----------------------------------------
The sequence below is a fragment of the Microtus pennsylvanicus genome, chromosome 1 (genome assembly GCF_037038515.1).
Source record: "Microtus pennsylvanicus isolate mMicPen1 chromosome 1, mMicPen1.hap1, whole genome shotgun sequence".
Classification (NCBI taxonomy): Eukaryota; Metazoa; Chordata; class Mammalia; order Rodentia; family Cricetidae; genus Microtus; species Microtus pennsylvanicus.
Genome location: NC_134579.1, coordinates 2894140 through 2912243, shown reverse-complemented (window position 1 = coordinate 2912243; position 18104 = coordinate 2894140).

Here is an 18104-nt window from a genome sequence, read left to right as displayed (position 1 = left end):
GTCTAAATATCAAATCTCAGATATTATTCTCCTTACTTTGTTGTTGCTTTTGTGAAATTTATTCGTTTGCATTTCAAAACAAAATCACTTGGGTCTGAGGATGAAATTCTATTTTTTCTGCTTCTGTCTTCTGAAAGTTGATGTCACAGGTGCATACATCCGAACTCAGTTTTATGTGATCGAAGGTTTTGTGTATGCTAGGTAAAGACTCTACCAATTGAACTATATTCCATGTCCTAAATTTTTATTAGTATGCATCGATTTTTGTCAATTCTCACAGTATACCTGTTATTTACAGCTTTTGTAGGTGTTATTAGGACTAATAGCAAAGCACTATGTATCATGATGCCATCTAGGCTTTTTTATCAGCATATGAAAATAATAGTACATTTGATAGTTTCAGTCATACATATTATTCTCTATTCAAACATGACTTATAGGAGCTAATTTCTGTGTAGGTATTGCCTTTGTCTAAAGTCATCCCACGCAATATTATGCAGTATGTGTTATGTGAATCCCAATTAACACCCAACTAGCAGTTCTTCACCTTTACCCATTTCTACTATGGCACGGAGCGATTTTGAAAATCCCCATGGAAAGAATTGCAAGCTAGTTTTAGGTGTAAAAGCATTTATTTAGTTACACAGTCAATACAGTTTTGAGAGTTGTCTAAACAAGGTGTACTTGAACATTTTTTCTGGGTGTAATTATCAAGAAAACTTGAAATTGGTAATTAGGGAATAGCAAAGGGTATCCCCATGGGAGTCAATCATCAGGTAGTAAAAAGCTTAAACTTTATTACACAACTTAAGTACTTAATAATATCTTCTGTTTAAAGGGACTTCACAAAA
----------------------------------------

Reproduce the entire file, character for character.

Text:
The sequence below is a fragment of the Microtus pennsylvanicus genome, chromosome 1 (genome assembly GCF_037038515.1).
Source record: "Microtus pennsylvanicus isolate mMicPen1 chromosome 1, mMicPen1.hap1, whole genome shotgun sequence".
Classification (NCBI taxonomy): Eukaryota; Metazoa; Chordata; class Mammalia; order Rodentia; family Cricetidae; genus Microtus; species Microtus pennsylvanicus.
Genome location: NC_134579.1, coordinates 2894140 through 2912243, shown reverse-complemented (window position 1 = coordinate 2912243; position 18104 = coordinate 2894140).

Here is an 18104-nt window from a genome sequence, read left to right as displayed (position 1 = left end):
GTCTAAATATCAAATCTCAGATATTATTCTCCTTACTTTGTTGTTGCTTTTGTGAAATTTATTCGTTTGCATTTCAAAACAAAATCACTTGGGTCTGAGGATGAAATTCTATTTTTTCTGCTTCTGTCTTCTGAAAGTTGATGTCACAGGTGCATACATCCGAACTCAGTTTTATGTGATCGAAGGTTTTGTGTATGCTAGGTAAAGACTCTACCAATTGAACTATATTCCATGTCCTAAATTTTTATTAGTATGCATCGATTTTTGTCAATTCTCACAGTATACCTGTTATTTACAGCTTTTGTAGGTGTTATTAGGACTAATAGCAAAGCACTATGTATCATGATGCCATCTAGGCTTTTTTATCAGCATATGAAAATAATAGTACATTTGATAGTTTCAGTCATACATATTATTCTCTATTCAAACATGACTTATAGGAGCTAATTTCTGTGTAGGTATTGCCTTTGTCTAAAGTCATCCCACGCAATATTATGCAGTATGTGTTATGTGAATCCCAATTAACACCCAACTAGCAGTTCTTCACCTTTACCCATTTCTACTATGGCACGGAGCGATTTTGAAAATCCCCATGGAAAGAATTGCAAGCTAGTTTTAGGTGTAAAAGCATTTATTTAGTTACACAGTCAATACAGTTTTGAGAGTTGTCTAAACAAGGTGTACTTGAACATTTTTTCTGGGTGTAATTATCAAGAAAACTTGAAATTGGTAATTAGGGAATAGCAAAGGGTATCCCCATGGGAGTCAATCATCAGGTAGTAAAAAGCTTAAACTTTATTACACAACTTAAGTACTTAATAATATCTTCTGTTTAAAGGGACTTCACAAAA